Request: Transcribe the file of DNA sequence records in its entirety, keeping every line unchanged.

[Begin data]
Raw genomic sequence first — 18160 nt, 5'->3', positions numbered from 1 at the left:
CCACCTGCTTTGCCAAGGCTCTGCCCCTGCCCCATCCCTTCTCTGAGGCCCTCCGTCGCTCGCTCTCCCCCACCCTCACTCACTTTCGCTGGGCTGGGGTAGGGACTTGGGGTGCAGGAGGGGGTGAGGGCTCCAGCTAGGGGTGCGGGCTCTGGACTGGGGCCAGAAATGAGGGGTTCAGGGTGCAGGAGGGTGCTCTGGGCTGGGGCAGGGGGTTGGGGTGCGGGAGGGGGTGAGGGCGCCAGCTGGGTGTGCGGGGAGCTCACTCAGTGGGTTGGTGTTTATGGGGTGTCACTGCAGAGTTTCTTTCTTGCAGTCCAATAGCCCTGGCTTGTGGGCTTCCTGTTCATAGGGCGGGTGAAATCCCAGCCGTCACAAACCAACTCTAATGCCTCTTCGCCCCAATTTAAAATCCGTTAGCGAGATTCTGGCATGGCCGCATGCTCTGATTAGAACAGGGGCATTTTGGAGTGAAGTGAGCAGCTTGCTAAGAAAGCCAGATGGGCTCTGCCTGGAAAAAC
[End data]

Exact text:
Raw genomic sequence first — 18160 nt, 5'->3', positions numbered from 1 at the left:
CCACCTGCTTTGCCAAGGCTCTGCCCCTGCCCCATCCCTTCTCTGAGGCCCTCCGTCGCTCGCTCTCCCCCACCCTCACTCACTTTCGCTGGGCTGGGGTAGGGACTTGGGGTGCAGGAGGGGGTGAGGGCTCCAGCTAGGGGTGCGGGCTCTGGACTGGGGCCAGAAATGAGGGGTTCAGGGTGCAGGAGGGTGCTCTGGGCTGGGGCAGGGGGTTGGGGTGCGGGAGGGGGTGAGGGCGCCAGCTGGGTGTGCGGGGAGCTCACTCAGTGGGTTGGTGTTTATGGGGTGTCACTGCAGAGTTTCTTTCTTGCAGTCCAATAGCCCTGGCTTGTGGGCTTCCTGTTCATAGGGCGGGTGAAATCCCAGCCGTCACAAACCAACTCTAATGCCTCTTCGCCCCAATTTAAAATCCGTTAGCGAGATTCTGGCATGGCCGCATGCTCTGATTAGAACAGGGGCATTTTGGAGTGAAGTGAGCAGCTTGCTAAGAAAGCCAGATGGGCTCTGCCTGGAAAAAC